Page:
Evidence from the Agate Basin site in eastern Wyoming, for example, indicates that humans lived in the Plains at least as early as 8500 B. Radiocarbon dating of material from the Lewisville site near Dallas, Texas, suggests Indians and their precursors may have been in the Plains for at least 38,000 years.
The oral histories of some tribes refer to long-extinct mammoths and other megafauna.
Such migrations accelerated after 1700, as some groups left the Plains and others entered the region.
The Mandans, Hidatsas, and Arikaras traded with peoples from what is today the American Southwest and with more nomadic Plains hunters like the Crows, Assiniboines, Plains Crees, Cheyennes, Arapahos, Kiowas, and Comanches.
Both material goods (agricultural products, dried meat, flint, and animal hides) and cultural products (songs and dances) traded hands.
"Star charts" suggest that the Lakota Sioux have associated parts of the Black Hills in South Dakota with astrometrical phenomena since ancient times.
Some scholars assert that the Sioux peoples originated in the Great Lakes region and only began moving onto the Plains in the late seventeenth and early eighteenth centuries.
Species adapted to the wetter world–such as mammoths, camels, and horses–died out, opening ecological niches in the Plains grassland.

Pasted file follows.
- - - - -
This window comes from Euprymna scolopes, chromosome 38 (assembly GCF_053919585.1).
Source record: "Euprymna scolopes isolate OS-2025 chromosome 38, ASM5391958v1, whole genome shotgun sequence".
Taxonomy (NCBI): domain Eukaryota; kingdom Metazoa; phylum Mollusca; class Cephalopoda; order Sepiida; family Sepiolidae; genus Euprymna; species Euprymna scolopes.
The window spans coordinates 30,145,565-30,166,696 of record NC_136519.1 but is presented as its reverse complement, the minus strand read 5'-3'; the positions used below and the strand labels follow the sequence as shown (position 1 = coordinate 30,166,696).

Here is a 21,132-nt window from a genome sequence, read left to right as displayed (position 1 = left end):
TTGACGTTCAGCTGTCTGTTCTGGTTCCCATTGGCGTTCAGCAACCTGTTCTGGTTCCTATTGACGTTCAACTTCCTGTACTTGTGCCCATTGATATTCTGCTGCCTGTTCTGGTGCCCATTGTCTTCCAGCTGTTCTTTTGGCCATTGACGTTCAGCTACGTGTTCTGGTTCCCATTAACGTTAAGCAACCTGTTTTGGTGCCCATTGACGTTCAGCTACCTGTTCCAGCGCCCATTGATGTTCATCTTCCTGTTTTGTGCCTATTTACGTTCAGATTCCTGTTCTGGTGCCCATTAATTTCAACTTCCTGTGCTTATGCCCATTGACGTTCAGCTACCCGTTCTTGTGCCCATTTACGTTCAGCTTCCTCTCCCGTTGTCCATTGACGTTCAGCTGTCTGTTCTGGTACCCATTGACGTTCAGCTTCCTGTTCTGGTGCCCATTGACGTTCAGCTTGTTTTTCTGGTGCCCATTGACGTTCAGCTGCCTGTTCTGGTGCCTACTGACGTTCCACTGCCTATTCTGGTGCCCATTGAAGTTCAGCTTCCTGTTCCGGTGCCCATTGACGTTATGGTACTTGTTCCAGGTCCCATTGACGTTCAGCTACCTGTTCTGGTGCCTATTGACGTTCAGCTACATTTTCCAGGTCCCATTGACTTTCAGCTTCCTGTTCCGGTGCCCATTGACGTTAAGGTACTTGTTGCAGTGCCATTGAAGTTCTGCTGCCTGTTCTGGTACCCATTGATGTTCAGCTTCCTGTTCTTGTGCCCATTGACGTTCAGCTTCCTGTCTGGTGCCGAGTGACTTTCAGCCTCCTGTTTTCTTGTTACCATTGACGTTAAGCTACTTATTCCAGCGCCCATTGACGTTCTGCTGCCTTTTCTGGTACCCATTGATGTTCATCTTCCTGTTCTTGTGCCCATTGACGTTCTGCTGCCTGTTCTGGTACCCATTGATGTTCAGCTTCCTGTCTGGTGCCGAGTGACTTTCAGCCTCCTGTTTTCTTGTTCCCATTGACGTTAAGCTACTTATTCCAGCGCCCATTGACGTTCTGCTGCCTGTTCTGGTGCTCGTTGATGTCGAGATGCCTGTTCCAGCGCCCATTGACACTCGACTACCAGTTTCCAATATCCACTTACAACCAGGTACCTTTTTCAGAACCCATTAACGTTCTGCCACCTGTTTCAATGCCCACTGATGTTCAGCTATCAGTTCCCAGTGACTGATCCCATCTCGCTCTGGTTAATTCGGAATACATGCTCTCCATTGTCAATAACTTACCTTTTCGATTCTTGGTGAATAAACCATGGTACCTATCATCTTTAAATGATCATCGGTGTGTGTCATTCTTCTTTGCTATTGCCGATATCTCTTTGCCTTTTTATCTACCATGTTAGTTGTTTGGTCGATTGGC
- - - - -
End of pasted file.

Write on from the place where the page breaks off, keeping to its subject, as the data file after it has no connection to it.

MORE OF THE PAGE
Most of these niches were filled by bison, which were becoming smaller and more mobile in order to be more effective in the drier climate. Around the time that the larger game disappeared, nomadic hunters shifted from Clovis-style spear points and arrowheads to the smaller Folsom points and heads, which were used until about 8000 b.c.While the rise of sedentary villages and agriculture stood out as a key way that Plains peoples adapted to and shaped their environment, migration played an equally important role in the lives of many Indians.It seems that Plains societies were both amalgamating and splitting apart, and that mobility constituted a common response to both social and environmental factors.Through these adaptive strategies, the Plains peoples worked to protect and enhance their political power and their ability to sustain themselves economically, and to maintain their cultural distinctiveness.Although some peoples came to the Plains earlier than others, Native Americans have lived there for a long time.Plains hunters used buffalo jumps like the Head-Smashed-In site in southwestern Alberta as early as 5,500 years ago.